NTPsec: The Wrong Fork for the Wrong Reasons

Off the Beat: Bruce Byfield's Blog

Feb 23, 2017 GMT
Bruce Byfield

 Forks -- the splitting of one project from another -- are a natural part of free software. They are implicit in the Free Software Foundation's Four Freedoms, and I would no more attempt to deny the right of a fork to exist than I would attempt to insist that everyone use one Linux distribution or desktop environment.
 

However, a few weeks ago, while preparing an article about the animosity between the Network Time Protocol and its hostile fork NTPsec, I came to the conclusion that there are forks that deserve support, and others that do not. The more I investigated, the harder a neutral presentation of NTPsec became. Increasingly, it seemed a fork made for most of the wrong reasons and in all the wrong ways, that, in the face of the NTP's need for support as part of the core infrastructure, amounted to nothing less than irresponsibility.

This comment has nothing to do with the code quality of either project, which I admit I am unfit to evaluate. However, while NTP is not perfect, NTPsec triggers too many warning signs for me to trust the motivations behind it.

Alarm After Alarm
Consider, for example, the fact that NTPsec's founders, Eric Raymond and Susan Sons, were originally approached to help find financial support for NTP. Newcomers should not be expected to be subservient, but neither, if they have any sense, should they be excused a lack of diplomacy, or a willingness to listen to the old guard, especially on a subject as arcane as NTP.

Yet within a matter of months, Raymond and Sons apparently moved from helping to planning to take over the NTP project altogether. Some of their ideas, like switching from the proprietary Bitkeeper code repository to the free-licensed Git, seem sensible, but others do not -- including ousting Harlan Stenn, the current project manager, and, after reforming the project, mothballing it as mere maintenance. The best I can call such an approach is rash, considering that even a casual investigation into NTP suggests that it requires ongoing development.

The second alarm triggered by NTPsec comes when Sons describes her own sense of mission, In  an interview with O'Reilly, Sons expresses her growing conviction that "the Internet is going to fall down if I don't fix this." Yes, NTP requires support, but it is struggling rather than collapsing. And, more to the point, I have learned to be suspicious of such grandiose mission statements when I hear them. Linus Torvalds, by contrast, did not announce his operating system by proclaiming how he was going to single-handedly change the world, but by inviting others to participate in an interesting new project. He was too involved in the work to frame himself as a hero.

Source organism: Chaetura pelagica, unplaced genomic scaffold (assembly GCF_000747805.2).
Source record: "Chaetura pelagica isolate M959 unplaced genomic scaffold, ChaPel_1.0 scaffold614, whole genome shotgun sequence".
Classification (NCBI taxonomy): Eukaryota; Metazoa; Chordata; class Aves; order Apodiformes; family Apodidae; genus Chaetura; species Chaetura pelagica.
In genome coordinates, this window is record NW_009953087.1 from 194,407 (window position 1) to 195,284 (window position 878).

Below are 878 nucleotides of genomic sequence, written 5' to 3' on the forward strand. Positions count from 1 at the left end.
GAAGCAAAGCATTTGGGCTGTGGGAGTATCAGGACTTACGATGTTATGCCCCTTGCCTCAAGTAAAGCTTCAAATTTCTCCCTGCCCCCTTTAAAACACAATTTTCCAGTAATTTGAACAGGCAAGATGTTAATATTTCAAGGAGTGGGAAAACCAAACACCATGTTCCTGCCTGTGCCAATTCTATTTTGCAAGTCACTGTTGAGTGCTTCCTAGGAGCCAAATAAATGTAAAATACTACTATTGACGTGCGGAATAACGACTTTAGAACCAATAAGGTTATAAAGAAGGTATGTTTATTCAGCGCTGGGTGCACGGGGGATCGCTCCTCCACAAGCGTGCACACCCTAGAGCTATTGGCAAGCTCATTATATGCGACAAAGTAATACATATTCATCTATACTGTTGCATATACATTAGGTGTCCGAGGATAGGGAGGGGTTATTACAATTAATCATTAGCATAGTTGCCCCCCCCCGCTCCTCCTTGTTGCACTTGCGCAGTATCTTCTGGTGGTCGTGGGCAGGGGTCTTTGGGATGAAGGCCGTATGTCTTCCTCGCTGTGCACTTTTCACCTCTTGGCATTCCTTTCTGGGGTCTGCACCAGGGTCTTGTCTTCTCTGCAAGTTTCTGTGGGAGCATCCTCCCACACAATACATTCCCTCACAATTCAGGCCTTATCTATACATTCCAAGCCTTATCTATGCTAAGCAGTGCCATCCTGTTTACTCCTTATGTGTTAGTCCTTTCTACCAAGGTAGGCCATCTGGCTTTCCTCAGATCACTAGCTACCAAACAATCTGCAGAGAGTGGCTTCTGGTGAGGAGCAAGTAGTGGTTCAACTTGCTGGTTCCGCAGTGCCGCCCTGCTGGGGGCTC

In addition, Sons claims that some of the developers working on key projects like NTP are "are older than my father" -- presumably, in their fifties or sixties -- and so out of date that they should retire. Aging developers will shortly become a growing concern throughout free software, and Sons is right that younger recruits should be encouraged. Yet she sounds as though she supposes no one else is aware of the issue, and makes ageist comments that would be comical if not so offensive and s0 dismissal of accumulated expertise.

The third alarm is how easily Stenn repudiates her description of the NTP project. Sons claims, for example, that NTP's coding standards are outdated, and patches are dangerously slow in coming. In response, Stenn replies that NTP builds for a wide variety of systems, and that any problems would have been reported. "If hardware is still in use," Stenn says, "from our point of view there is an actual benefit to doing what we can to make sure folks can build the latest code on older machines."

As for the slowness in releasing patches, Stenn states that NTP released five major patches in 2016, the last of which brought the code up to date as of November 2016. Another patch is currently being readied for release.

However, the biggest alarm lies in Sons's more grandiose statements. She claims, for example, that NTP depends on a server whose root password has been lost -- a statement so incredible it does not require Stenn's flat denial to discount. Similarly, Son's list of NTPsec accomplishments loses credibility when you realize that of course NTPsec must be smaller: NTP is a complete reference implementation, and must include many lines of code that NTPsec can choose to ignore.

Why This Matters
I am not going to speculate about Raymond's or Sons's motivations. However, the brashness, grandiose sense of mission, the easily repudiated claims, and outright exaggerations combine to create the conviction that these are not the hands I want to see in control of any key infrastructure. The kindest interpretation I can place on such actions and statements is that those making them do not know what they do not know.

Meanwhile NTPsec has convinced many in the media that it is singlehandedly saving the protocol. The danger is that free software is being convinced that a serious problem is being addressed when the truth may be that little useful to the community is being done. Instead, where once a single project struggled for funding, we now have two.

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